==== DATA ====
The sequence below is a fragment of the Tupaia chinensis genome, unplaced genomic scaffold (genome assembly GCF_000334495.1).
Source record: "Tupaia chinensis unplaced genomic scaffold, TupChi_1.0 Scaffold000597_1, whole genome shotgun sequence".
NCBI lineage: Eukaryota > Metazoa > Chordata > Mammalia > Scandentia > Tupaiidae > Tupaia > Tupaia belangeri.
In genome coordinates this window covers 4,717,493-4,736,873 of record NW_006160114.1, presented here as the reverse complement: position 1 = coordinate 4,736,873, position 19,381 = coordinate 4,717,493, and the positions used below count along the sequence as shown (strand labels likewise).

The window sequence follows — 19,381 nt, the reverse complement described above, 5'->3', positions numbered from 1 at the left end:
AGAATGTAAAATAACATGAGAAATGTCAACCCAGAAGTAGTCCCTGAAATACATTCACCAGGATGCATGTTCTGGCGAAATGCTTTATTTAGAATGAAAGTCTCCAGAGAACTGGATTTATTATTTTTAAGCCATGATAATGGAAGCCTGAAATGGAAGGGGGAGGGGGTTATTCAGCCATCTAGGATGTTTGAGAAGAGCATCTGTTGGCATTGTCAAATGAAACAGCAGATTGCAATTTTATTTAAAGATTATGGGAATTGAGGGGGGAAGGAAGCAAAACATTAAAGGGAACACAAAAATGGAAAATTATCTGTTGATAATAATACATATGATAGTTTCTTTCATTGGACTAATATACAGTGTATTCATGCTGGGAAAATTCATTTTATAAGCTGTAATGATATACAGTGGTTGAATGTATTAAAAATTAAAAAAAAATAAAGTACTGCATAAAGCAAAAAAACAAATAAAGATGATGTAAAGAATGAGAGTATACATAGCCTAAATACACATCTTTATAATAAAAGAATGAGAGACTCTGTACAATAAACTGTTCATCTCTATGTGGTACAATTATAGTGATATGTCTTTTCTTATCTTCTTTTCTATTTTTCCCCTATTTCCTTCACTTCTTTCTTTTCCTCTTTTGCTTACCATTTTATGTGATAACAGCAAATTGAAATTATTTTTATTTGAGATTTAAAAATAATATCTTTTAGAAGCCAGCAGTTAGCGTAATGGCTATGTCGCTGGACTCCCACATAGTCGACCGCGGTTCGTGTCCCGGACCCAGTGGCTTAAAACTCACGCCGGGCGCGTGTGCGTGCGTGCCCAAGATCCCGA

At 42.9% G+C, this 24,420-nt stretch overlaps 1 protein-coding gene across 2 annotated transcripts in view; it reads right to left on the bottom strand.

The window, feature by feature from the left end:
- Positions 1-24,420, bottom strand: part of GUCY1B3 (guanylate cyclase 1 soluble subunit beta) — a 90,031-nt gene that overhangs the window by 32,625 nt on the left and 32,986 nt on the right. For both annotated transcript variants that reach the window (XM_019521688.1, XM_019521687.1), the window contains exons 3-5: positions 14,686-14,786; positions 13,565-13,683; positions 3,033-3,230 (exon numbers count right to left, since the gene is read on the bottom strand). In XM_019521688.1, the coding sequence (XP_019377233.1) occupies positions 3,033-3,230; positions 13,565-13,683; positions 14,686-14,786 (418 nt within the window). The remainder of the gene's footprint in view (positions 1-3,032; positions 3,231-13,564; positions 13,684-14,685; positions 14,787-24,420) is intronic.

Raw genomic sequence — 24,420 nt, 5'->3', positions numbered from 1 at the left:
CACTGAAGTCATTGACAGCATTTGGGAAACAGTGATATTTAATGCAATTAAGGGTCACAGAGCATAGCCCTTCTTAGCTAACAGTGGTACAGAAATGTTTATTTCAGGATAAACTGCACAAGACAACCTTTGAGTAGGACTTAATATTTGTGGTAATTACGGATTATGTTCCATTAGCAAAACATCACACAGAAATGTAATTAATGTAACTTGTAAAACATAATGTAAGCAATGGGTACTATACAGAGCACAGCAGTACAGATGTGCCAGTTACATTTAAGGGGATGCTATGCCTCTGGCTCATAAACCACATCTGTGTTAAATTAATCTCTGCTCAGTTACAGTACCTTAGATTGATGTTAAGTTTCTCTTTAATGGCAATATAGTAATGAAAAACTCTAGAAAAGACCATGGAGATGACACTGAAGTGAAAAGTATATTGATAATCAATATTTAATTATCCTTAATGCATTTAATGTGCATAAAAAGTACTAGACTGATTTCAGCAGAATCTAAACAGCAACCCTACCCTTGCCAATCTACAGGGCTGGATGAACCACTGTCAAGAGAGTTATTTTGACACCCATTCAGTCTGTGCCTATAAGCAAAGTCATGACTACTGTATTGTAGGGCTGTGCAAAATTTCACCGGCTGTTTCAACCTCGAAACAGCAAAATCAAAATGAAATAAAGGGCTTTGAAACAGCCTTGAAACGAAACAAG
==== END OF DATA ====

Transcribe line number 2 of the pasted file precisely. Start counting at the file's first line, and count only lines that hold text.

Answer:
Source record: "Tupaia chinensis unplaced genomic scaffold, TupChi_1.0 Scaffold000597_1, whole genome shotgun sequence".